All celebrations, like Father’s Day this Sunday, hold the possibility for much joy or sadness. What makes the difference in how we feel?
It turns out that it’s less the events that transpire that bring us joy, or its opposite, than how we consider and interpret those events to ourselves and then how we conduct ourselves in regards to those events.
This year, you may be fortunate enough to have your own aging father, or your beloved father figure, alive this Father’s Day. If so, aim to honor him for who he is and what he’s done in his lifetime. Be mindful of the fact that he may not be fulfilling all your expectations of what you wanted in a Dad. Maybe he never did. But perhaps the more valuable question to ask yourself, if you’re disappointed is this:
What did YOU learn from having the father you had?
Or maybe, like me, your Dad lives on only as a memory. Those grieving a “lost” Dad or other loved one may find this Sunday particularly challenging. No, things aren’t the same without that person this year. You and I could spend Father’s Day imagining the joy others must be experiencing, having fun and making new memories with their Dads. Or we could spend part of the day reminding ourselves of the legacy our very own fathers left behind – their work, their children and grandchildren. We could ponder how we became better individuals, even better parents from the lessons of our parents.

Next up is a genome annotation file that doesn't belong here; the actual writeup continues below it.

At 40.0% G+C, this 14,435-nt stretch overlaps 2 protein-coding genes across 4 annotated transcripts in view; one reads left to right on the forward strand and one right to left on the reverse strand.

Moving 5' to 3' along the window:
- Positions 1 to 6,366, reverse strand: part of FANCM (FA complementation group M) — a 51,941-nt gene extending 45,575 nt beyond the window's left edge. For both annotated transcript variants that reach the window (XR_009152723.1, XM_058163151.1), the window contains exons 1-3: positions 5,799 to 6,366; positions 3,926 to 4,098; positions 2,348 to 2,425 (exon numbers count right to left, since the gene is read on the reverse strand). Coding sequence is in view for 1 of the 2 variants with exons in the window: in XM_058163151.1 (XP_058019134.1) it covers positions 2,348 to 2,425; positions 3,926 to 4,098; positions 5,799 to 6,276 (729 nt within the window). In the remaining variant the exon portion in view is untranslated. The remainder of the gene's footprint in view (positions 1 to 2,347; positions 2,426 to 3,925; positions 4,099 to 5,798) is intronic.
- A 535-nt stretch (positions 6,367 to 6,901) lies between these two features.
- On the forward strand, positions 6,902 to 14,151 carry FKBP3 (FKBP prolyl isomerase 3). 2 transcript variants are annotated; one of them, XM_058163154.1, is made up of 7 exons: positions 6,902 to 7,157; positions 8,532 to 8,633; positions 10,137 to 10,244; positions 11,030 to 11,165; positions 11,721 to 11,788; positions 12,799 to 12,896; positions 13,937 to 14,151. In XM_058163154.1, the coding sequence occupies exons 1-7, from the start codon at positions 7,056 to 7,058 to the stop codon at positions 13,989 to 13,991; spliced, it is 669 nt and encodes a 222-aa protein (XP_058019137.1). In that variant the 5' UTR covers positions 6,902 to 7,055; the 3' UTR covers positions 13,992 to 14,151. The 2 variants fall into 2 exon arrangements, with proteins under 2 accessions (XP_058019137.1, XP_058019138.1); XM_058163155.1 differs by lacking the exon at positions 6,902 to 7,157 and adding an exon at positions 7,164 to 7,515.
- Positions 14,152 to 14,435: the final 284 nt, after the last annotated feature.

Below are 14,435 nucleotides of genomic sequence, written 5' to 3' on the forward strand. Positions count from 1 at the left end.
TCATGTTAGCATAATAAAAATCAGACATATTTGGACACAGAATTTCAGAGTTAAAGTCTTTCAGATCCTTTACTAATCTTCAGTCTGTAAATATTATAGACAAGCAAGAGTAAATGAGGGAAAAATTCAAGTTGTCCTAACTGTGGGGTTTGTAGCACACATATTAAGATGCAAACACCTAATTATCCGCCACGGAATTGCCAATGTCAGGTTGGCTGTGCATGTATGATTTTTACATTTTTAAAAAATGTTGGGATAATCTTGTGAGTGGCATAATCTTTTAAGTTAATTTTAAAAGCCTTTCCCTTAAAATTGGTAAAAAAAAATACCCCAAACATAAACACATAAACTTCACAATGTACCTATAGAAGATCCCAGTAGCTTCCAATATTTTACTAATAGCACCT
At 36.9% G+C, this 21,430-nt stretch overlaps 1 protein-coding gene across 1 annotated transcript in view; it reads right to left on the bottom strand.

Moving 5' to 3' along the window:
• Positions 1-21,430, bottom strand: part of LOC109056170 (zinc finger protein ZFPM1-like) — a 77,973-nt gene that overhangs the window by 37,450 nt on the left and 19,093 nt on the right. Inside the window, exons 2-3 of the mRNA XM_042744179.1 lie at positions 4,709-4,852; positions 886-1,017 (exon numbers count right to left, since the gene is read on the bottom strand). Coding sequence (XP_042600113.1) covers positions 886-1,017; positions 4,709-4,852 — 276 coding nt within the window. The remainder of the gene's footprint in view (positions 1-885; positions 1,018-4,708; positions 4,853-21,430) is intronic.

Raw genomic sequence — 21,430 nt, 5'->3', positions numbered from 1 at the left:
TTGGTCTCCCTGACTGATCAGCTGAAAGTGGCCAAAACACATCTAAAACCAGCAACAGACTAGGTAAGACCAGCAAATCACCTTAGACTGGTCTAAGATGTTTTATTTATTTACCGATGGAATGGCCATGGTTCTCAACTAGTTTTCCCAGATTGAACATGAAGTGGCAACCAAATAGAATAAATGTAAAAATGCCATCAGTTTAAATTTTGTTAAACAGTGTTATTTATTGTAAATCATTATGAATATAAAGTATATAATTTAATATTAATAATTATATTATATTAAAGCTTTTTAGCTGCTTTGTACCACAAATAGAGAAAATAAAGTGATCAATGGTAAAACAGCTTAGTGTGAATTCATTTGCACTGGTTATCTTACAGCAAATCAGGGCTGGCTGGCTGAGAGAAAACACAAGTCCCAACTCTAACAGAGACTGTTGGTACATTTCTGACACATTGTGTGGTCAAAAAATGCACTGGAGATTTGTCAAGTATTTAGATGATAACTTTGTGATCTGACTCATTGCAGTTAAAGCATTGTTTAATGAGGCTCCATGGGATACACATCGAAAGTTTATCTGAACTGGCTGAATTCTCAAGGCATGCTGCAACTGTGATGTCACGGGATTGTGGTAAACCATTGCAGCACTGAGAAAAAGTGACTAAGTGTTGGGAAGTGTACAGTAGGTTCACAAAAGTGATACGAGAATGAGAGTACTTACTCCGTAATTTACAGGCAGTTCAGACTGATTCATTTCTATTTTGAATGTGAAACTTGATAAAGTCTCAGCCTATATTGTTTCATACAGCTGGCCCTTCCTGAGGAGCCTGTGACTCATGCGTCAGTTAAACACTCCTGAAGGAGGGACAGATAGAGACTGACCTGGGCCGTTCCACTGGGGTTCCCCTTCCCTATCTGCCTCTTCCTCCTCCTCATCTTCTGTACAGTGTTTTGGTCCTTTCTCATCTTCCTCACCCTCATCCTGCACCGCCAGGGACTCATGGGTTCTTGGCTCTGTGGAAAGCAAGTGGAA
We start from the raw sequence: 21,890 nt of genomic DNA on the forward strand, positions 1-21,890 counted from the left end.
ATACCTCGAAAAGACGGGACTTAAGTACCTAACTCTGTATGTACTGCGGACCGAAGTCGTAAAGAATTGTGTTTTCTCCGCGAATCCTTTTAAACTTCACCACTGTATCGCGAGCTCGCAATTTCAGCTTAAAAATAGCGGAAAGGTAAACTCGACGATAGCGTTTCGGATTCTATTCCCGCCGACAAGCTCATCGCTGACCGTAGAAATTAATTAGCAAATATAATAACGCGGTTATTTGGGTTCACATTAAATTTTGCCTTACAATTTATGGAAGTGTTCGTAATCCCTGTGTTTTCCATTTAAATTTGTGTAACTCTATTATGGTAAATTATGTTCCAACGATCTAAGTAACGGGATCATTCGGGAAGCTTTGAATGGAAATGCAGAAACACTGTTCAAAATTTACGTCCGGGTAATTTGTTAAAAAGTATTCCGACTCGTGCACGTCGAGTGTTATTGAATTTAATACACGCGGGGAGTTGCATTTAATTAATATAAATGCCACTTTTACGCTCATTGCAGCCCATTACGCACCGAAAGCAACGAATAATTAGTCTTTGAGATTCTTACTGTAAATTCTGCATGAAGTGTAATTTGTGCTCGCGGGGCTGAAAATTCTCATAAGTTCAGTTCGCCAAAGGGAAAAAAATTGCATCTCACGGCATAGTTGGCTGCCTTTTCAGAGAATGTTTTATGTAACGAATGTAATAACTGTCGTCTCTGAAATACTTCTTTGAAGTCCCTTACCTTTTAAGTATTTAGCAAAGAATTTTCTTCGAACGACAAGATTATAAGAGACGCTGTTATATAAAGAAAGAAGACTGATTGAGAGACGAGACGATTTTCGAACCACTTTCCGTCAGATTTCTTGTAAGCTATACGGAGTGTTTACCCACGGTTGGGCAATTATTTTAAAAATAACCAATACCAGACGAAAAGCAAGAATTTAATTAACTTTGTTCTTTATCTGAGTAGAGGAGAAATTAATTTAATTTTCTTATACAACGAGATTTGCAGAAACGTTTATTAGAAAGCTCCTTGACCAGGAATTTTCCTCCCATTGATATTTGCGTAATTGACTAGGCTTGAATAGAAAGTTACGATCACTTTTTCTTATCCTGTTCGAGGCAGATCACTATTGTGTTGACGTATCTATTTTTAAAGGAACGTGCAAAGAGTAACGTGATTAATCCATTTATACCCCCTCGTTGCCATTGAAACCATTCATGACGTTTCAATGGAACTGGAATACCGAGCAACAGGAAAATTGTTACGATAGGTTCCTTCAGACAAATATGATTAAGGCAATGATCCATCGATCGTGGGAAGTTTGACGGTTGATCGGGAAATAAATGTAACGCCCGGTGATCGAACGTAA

If you have a senior parent that you’re parenting, your Sunday may be spent doing something that’s really hard but feels truly wonderful.
If you need help to help them, and it’s likely you will, contact us for some POP Family Coaching: you and they will love the results!! http://bit.ly/20Ym9fH